Daniel develops leadership skills managing international project at the University of Western Cape

Daniel Marcu, a student based at the UEA, wanted to gain exposure to different laboratory skills, animal research models, communication and leadership skills and so used a personal contact to set up a PIPS placement at the University of the Western Cape, South Africa. Daniel undertook his placement at the start of 2022, during the third year of his PhD, which he found to be excellent timing.

Daniel was working on a multidisciplinary research-focused project assessing the impact of emerging contaminants on ecosystems and human health. The project involved an international collaboration with a Swiss research institute and group in Norway. One of Daniel’s key responsibilities was to co-ordinate the collaboration to determine needs of partners and what could realistically be achieved in the time-frame of the placement and what were more long-term ambitions, essentially acting as Project Manager. Daniel was also involved in brainstorming about grant applications to fund follow-on work. He had several pre-placement on-line meetings to help him prepare for the placement and to start to develop effective working relationships with the partners, so he felt confident to direct the project once in placement. Daniel felt his opinion was valued by the team and he enjoyed having responsibility for leading the placement project and being involved in research that was topical and impactful.

Daniel was involved in sample collection and analysis of urchins from oceanic fish-farms where pesticide contamination was high, and interaction with farmers in the marine environment. He conducted lab work over the course of a month helping to optimise previous experiments undertaken by the research group to generate more robust results with historic and new samples. He learnt new techniques in the field of toxicology and reproductive biology and enjoyed collaborating with experts in human sperm biology which allowed him to gain in knowledge beyond his PhD.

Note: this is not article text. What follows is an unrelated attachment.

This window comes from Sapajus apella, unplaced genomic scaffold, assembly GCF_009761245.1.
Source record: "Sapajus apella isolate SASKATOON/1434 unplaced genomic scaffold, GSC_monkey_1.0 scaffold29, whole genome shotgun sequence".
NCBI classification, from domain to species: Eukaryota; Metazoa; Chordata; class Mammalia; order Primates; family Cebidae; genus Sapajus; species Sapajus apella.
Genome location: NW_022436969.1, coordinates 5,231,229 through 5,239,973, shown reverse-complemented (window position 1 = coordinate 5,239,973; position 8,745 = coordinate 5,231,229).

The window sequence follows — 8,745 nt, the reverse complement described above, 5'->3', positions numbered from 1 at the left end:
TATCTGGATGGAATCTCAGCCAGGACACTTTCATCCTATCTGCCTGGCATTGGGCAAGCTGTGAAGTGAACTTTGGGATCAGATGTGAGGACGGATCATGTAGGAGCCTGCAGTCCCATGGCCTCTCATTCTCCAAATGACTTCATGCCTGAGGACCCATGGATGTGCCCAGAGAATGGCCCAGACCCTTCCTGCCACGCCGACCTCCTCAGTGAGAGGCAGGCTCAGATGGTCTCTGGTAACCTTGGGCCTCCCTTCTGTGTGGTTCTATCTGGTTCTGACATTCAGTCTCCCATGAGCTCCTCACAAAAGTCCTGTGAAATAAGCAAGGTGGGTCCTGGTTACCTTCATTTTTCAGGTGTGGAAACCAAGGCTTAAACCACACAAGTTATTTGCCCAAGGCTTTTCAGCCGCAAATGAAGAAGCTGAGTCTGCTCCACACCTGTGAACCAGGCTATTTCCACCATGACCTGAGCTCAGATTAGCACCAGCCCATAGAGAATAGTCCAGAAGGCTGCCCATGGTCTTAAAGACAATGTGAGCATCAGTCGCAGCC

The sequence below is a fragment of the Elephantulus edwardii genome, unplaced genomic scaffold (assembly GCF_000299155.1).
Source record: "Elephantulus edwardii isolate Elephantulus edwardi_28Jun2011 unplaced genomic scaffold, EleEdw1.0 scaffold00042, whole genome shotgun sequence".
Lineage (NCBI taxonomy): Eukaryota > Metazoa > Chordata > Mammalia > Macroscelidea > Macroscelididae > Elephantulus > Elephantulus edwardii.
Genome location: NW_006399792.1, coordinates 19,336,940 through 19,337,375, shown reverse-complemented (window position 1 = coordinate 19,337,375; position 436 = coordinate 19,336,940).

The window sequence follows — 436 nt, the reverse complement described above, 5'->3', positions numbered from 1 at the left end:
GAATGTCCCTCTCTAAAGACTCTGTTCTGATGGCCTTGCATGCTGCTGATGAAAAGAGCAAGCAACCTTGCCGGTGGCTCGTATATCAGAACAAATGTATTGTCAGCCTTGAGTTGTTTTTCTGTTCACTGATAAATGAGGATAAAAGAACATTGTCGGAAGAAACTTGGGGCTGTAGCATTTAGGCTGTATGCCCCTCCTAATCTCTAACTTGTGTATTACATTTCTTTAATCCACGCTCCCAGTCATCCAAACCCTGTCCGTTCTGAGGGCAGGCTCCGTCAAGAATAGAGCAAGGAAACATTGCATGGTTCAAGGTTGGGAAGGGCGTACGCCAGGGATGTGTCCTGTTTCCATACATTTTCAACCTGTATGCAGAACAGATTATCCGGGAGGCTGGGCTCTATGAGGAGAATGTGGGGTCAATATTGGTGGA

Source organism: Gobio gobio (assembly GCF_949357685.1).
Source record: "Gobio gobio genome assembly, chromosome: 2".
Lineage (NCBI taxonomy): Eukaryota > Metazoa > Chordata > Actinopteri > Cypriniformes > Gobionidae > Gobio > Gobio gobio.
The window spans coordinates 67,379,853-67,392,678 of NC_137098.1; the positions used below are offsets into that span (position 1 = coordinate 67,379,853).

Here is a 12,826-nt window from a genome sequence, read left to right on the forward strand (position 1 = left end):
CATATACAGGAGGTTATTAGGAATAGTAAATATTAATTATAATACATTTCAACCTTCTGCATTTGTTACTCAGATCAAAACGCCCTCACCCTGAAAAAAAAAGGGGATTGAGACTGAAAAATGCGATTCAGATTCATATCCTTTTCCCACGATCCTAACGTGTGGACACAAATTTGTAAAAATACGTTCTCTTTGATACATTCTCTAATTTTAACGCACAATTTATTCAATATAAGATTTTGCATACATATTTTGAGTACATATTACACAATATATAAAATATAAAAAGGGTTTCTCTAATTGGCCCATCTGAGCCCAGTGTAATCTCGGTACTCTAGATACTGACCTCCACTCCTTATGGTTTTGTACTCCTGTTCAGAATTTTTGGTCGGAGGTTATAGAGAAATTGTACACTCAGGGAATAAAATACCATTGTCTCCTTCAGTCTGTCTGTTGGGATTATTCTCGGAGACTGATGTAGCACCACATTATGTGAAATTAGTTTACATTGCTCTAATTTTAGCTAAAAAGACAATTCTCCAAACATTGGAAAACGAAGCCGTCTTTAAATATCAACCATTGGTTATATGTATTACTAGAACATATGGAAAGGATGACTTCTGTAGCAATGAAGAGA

A significant aim of the project was based around raising awareness of the effects of pesticide contamination through outreach activities with stakeholders and through generation of blogs and academic papers to reach wider audiences including regulatory bodies. Daniel’s blog post was also published by other sources and appeared on TV in South Africa. Although Daniel has significant prior experience of science and non-scientific communication, the placement helped him appreciate the perspectives of different audiences including policy makers and refine his ability to write for non-academic audiences. He also found the outreach activities with the local farmers challenging as their livelihoods are dependent on income from fisheries so potentially less responsive to implications of project.

Daniel developed many skills during the internship. “The skills I mostly developed are leadership and confidence. Being the person coordinating a multidisciplinary project gave me the perfect exposure to develop such skills”, reflects Daniel. Daniel also developed problem solving skills by overcoming difficulties in order to drive his projects forward. He had to challenge himself to be creative to perform and communicate science and further developed his communication skills by engaging in team meetings, farm visits and presenting his research findings to key stakeholders.

Daniel felt his PIPS placement experience was a very positive one and he found it the perfect opportunity to develop connections and network with key leaders in his area of interest. “The 3-months internship gives you the right amount of time to develop trust with your chosen organisation and evaluate whether that career path is the right one for you”, reflects Daniel.

Part of Daniel’s work from this placement is now published here:
Marcu, D.; Keyser, S.; Petrik, L.; Fuhrimann, S.; Maree, L. Contaminants of Emerging Concern (CECs) and Male Reproductive Health: Challenging the Future with a Double-Edged Sword. Toxics 2023, 11, 330. https://doi.org/10.3390/toxics11040330